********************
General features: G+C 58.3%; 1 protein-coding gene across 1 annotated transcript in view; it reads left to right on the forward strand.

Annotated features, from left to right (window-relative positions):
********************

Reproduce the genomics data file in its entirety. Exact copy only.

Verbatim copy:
General features: G+C 58.3%; 1 protein-coding gene across 1 annotated transcript in view; it reads left to right on the forward strand.

Annotated features, from left to right (window-relative positions):